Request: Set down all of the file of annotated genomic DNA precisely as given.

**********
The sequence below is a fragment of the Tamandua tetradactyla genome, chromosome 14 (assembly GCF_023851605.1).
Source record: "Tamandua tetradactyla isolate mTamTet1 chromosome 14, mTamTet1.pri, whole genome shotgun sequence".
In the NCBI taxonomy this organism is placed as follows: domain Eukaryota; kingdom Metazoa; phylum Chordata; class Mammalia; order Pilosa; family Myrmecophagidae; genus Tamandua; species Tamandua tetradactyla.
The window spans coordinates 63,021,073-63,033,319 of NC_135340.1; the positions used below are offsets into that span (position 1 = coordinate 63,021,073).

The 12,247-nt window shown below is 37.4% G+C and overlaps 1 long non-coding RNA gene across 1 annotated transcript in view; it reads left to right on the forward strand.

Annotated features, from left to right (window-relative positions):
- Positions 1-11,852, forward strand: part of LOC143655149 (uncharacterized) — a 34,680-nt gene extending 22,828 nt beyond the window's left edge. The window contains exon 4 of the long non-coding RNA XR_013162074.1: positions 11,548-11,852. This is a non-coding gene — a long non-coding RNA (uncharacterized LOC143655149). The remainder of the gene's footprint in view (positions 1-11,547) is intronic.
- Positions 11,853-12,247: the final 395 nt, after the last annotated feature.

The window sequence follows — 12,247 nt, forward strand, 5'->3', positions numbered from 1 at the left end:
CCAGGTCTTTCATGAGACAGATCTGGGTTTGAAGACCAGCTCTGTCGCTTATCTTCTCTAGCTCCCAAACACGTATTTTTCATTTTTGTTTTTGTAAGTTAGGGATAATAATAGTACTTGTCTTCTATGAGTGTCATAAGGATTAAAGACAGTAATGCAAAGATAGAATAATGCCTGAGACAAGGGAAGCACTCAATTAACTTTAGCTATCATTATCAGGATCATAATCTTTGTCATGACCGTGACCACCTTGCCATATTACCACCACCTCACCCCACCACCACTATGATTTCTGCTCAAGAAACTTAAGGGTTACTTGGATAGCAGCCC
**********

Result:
The sequence below is a fragment of the Tamandua tetradactyla genome, chromosome 14 (assembly GCF_023851605.1).
Source record: "Tamandua tetradactyla isolate mTamTet1 chromosome 14, mTamTet1.pri, whole genome shotgun sequence".
In the NCBI taxonomy this organism is placed as follows: domain Eukaryota; kingdom Metazoa; phylum Chordata; class Mammalia; order Pilosa; family Myrmecophagidae; genus Tamandua; species Tamandua tetradactyla.
The window spans coordinates 63,021,073-63,033,319 of NC_135340.1; the positions used below are offsets into that span (position 1 = coordinate 63,021,073).

The 12,247-nt window shown below is 37.4% G+C and overlaps 1 long non-coding RNA gene across 1 annotated transcript in view; it reads left to right on the forward strand.

Annotated features, from left to right (window-relative positions):
- Positions 1-11,852, forward strand: part of LOC143655149 (uncharacterized) — a 34,680-nt gene extending 22,828 nt beyond the window's left edge. The window contains exon 4 of the long non-coding RNA XR_013162074.1: positions 11,548-11,852. This is a non-coding gene — a long non-coding RNA (uncharacterized LOC143655149). The remainder of the gene's footprint in view (positions 1-11,547) is intronic.
- Positions 11,853-12,247: the final 395 nt, after the last annotated feature.

The window sequence follows — 12,247 nt, forward strand, 5'->3', positions numbered from 1 at the left end:
CCAGGTCTTTCATGAGACAGATCTGGGTTTGAAGACCAGCTCTGTCGCTTATCTTCTCTAGCTCCCAAACACGTATTTTTCATTTTTGTTTTTGTAAGTTAGGGATAATAATAGTACTTGTCTTCTATGAGTGTCATAAGGATTAAAGACAGTAATGCAAAGATAGAATAATGCCTGAGACAAGGGAAGCACTCAATTAACTTTAGCTATCATTATCAGGATCATAATCTTTGTCATGACCGTGACCACCTTGCCATATTACCACCACCTCACCCCACCACCACTATGATTTCTGCTCAAGAAACTTAAGGGTTACTTGGATAGCAGCCC